[I finished the first draft of a new short story. I needed one to go with my new book cover design. I have always had a problem when I buy a book, especially a short story collection, and nothing in the book is reflected in the cover art. It doesn’t have to be exact, but at least evocative. So I decided that my collection was missing an urban fantasy romance story that took place mostly on a bus. I’m also enamored with Marilyn Monroe as shot by Milton Greene; as a result, guess who my protagonist looks like, at least a little. Life’s philosophy – you can be weird, provided you are consistent.
With no further ado, here’s the start of the story. (This is about 500 of 5,900 words.) I think I will include this and one further story in the paperback version only, as a bonus. You know, “Now! Includes Bonus Material!” Hmm, I might need to make the last story a little erotic. Be warned – this is a 1st draft. First drafts generally are full of suck. Some may recognize a phrase in the 1st sentence. I wrote it in a poem, and liked it so much I reused it here. Almost no one sees my poems unless I slip them in books. Sigh.]
The hazy air hung like funky dust, barely whispering enough of a breeze to clear the topmost layer of grit from the sidewalks. Lingering smog choked color from the night landscape, with sulfur street lamps adding a sepia tinge. The buses were late, and a small crowd of impatient city dwellers gathered in a mewling flock, pacing in tight circles or grumbling their frustration into cell phones. There was a sheltered bench, but it was July, and only one lone soul with tired feet braved the small oven the enclosed space had become. It was a common flock for public transport: an elderly couple headed home after dinner in Chinatown’s restaurant row, hotel staffers departing after too many hours spent for too little pay, and a half-dozen of the scores of young professionals the nation’s capital city attracted. All were headed uptown on the 70 line, along once-prosperous Georgia Avenue and into southern Maryland.
Bobbi ignored them all.
At some distance, a clutch of four young men in saggy pants and oversized shirts stood watching the young blonde. Their slouched affect would have reminded her of lurking buzzards, had she noticed them. They were hangers-on and a hundred years prior would have been called gadabouts, good-for-naughts. The latest incarnation of centuries-old tradition they were: young males with no purpose, looking for a bit of harmful fun. The nearby Gallery Place Metro entrance was their normal domain to await young honeys fresh from the suburbs with cash to spend and no fine, young man to spend it with. The pickings were slim this night, and so they had shifted to here, the bus stop, which was akin to fishing off the pier because the big tuna weren’t biting. None of the four said a word, but neither did they take their eyes off the tow-headed woman.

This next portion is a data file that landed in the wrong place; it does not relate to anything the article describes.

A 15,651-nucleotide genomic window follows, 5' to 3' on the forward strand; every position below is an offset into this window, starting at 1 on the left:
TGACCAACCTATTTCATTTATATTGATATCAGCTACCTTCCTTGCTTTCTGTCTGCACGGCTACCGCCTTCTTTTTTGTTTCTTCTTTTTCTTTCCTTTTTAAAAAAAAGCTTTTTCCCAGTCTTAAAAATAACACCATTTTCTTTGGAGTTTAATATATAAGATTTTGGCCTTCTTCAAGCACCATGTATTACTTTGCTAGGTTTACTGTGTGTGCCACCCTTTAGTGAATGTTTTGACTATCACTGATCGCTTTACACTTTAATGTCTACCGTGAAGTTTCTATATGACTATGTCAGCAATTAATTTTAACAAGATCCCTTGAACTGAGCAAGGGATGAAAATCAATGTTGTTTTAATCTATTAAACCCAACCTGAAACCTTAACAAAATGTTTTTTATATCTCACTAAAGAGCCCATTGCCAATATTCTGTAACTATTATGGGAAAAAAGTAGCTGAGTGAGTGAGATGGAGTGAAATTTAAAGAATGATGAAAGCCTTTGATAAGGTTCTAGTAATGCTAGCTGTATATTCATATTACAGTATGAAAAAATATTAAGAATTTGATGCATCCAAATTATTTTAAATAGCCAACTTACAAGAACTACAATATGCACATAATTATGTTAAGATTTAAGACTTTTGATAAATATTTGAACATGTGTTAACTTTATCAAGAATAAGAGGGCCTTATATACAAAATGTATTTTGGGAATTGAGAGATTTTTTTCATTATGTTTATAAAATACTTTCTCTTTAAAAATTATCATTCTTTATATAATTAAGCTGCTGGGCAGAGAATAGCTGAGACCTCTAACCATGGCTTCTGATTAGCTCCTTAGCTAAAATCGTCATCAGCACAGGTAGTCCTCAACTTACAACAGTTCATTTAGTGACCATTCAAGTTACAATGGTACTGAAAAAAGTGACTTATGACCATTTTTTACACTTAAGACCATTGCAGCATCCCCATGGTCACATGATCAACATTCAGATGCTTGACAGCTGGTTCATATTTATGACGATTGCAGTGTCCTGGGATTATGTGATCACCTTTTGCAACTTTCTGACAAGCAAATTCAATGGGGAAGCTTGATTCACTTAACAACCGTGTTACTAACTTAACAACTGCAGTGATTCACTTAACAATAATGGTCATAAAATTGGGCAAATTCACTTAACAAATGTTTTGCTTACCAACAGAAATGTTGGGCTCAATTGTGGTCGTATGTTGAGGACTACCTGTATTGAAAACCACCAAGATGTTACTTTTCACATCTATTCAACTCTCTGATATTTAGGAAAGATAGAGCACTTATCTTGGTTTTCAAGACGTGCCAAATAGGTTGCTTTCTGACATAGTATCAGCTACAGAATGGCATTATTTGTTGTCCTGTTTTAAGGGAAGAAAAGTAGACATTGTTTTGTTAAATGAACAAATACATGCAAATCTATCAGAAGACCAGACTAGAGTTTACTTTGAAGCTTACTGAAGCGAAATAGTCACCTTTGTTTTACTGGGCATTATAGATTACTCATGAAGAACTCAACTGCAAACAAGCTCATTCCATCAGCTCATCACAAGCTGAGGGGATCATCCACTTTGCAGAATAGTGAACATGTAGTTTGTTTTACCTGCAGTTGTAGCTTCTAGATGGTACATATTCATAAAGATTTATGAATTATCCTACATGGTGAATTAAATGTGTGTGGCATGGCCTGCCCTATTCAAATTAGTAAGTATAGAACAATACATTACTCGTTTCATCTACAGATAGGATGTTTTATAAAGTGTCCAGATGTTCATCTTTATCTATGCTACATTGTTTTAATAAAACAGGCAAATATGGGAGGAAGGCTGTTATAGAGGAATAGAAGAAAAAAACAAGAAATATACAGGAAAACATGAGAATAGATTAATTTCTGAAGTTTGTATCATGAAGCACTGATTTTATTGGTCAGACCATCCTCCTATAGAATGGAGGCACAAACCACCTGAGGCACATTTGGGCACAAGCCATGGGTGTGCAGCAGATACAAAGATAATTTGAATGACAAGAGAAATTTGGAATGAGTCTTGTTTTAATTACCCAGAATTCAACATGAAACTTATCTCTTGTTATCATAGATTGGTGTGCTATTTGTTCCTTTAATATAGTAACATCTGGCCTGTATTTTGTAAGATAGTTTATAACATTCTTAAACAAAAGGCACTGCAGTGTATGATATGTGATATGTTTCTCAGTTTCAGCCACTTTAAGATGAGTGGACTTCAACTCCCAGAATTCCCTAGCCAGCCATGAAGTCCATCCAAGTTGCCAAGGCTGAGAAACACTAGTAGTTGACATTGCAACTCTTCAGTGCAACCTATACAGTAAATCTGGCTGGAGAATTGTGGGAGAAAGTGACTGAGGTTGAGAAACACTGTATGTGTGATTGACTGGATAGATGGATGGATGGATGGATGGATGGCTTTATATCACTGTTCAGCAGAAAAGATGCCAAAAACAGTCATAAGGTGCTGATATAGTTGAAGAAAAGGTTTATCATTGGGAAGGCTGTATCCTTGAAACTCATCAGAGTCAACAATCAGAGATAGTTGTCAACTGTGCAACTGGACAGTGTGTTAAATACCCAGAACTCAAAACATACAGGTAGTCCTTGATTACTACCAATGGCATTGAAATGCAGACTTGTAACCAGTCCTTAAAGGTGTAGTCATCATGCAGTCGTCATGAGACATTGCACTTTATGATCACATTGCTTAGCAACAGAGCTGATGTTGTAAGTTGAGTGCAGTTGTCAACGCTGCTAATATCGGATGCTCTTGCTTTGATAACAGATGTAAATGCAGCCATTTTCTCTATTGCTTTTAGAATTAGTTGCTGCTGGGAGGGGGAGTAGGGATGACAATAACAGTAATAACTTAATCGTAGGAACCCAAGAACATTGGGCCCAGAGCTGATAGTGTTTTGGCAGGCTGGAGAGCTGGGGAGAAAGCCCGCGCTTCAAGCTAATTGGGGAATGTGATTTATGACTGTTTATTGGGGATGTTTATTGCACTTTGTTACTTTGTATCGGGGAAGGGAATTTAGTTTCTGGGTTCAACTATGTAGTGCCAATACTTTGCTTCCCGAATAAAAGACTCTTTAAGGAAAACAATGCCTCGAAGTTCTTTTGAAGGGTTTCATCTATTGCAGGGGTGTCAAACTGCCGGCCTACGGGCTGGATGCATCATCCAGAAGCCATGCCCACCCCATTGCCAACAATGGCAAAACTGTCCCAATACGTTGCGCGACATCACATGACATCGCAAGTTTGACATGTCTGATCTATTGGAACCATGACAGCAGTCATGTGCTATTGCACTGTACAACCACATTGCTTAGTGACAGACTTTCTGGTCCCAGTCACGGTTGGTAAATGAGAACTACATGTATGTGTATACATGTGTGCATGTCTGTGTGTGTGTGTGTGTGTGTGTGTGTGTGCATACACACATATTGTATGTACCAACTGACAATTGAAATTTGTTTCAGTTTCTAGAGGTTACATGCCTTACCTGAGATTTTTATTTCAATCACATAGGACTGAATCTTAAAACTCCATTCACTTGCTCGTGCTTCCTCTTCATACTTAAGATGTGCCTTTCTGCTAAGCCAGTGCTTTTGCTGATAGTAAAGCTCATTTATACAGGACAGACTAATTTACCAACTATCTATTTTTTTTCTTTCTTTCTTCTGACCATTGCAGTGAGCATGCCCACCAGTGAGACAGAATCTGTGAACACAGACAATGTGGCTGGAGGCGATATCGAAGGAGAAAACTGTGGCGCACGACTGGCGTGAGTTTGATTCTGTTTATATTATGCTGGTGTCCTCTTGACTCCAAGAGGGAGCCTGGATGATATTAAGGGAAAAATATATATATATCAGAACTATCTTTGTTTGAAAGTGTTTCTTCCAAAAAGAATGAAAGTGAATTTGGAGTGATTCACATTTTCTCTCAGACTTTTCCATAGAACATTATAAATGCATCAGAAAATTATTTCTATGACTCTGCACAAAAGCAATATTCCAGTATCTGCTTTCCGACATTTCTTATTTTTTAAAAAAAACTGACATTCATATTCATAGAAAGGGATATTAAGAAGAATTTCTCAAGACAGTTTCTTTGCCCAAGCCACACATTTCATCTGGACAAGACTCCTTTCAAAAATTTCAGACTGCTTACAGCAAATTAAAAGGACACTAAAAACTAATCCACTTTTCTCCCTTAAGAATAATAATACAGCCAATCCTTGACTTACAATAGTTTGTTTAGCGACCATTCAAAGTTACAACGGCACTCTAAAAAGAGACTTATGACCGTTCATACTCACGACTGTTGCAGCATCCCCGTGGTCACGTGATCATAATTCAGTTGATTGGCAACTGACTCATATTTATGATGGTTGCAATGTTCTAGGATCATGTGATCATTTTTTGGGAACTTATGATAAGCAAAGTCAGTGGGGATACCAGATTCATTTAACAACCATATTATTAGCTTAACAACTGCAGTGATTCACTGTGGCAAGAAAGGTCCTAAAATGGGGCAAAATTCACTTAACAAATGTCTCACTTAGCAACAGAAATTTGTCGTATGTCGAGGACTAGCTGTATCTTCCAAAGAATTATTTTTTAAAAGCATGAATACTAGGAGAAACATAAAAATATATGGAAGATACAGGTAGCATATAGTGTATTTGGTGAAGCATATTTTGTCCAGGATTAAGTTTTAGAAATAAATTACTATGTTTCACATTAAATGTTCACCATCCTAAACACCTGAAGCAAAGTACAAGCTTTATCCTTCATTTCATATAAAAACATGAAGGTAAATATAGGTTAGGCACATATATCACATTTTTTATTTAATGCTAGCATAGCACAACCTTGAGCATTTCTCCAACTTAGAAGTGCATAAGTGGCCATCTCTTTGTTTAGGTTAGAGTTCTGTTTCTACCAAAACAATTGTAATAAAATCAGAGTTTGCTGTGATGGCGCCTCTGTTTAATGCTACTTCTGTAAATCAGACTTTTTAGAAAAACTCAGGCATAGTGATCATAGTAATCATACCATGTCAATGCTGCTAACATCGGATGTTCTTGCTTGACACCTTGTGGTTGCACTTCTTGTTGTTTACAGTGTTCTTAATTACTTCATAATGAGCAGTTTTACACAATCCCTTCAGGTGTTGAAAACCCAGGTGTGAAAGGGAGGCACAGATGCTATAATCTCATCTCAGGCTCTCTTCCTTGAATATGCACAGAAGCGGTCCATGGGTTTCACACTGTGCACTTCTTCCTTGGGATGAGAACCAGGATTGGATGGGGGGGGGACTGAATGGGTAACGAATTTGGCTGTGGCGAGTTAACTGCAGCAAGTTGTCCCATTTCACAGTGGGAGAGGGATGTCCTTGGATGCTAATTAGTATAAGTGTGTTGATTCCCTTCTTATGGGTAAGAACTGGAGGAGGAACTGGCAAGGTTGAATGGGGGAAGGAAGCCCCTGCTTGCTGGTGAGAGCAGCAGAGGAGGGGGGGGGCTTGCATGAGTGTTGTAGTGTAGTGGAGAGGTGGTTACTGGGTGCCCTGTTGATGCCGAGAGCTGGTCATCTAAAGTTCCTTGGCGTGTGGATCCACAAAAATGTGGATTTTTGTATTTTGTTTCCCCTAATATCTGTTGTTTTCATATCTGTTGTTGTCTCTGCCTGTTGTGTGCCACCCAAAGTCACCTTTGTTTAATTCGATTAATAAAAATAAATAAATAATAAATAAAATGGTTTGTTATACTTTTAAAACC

Bobbi sat curbside, away from the rest of the flittering flock, with her taut buns on the sidewalk and sandaled feet in the street despite near misses by the occasional truck or kamikaze taxi. She was lovely, with pale skin and short curls that teased her shoulders. Her attire was simple – a lime peasant skirt and matching top, over which she wore a waist-length maroon blazer despite the oppressive air. It was never too hot for her. Bobbi was a nickname she chose for herself, a shortened form of a name Americans always mispronounced. For most of her life, spent on the Scottish Highlands, residents referred to their aloof, blond neighbor simply as “She.” The moniker appealed to her, but was less acceptable in the urban sprawl of the eastern United States. Here, she needed a strong, American name. One can only become a number in the great U.S. when one has a name.
She neither spoke nor moved, quietly sitting with her chin held up by one palm, looking down the street as though she’d lost a life’s love thereabouts. Without warning, she blinked, stood, and stepped back onto the sidewalk, brushing urban grime off her skirt, just as the bus swept around the corner with a nimble grace that belied its size.
“You want me to get that for you?” asked the shortest of her four admirers, his eyes fixed firmly on her bottom. He was stocky and of a height midway between a prince and a Leprechaun, with dark, greasy hair and a complexion akin to dirty olive oil. He stepped toward her, hand extended, as if to brush the dirt from her derriere.
She said nothing and did not turn, but merely stepped aside, avoiding his touch. His compatriots laughed, whether at his boldness or her avoidance it wasn’t clear. He, however, did not smile. The crowd boarded the bus, led by Bobbi, who took a seat in the center, near a brown-haired man in his early thirties. She watched him closely, willing him to turn his attention from the window. Her focus was fixed enough that she barely noticed the other passengers filing onto the bus, followed by the quartet of young men, who were led by the still scowling oily Leprechaun.
“Where we going, Tony?” asked an Ichabod Cranian rail of a man wearing a skull-emblazoned t-shirt that fit him like a shroud.
Tony, the group’s height-challenged leader, said nothing, walking to the back of the bus. Bobbi glanced in his direction as he passed, prompted by his reaching out and grazing her hair. The other three followed suit, and Bobbi slid over to the window seat, out of reach of her fawning public. They rumbled along their northbound route, past the renewed Shaw neighborhood, towards the older environs of D.C.’s Petworth area. There they were met by a traffic jam, spawned by a suburbanite’s managing to flip his minivan onto a Georgia Avenue sidewalk.
[Methinks these boys are going to be trouble. – Bill]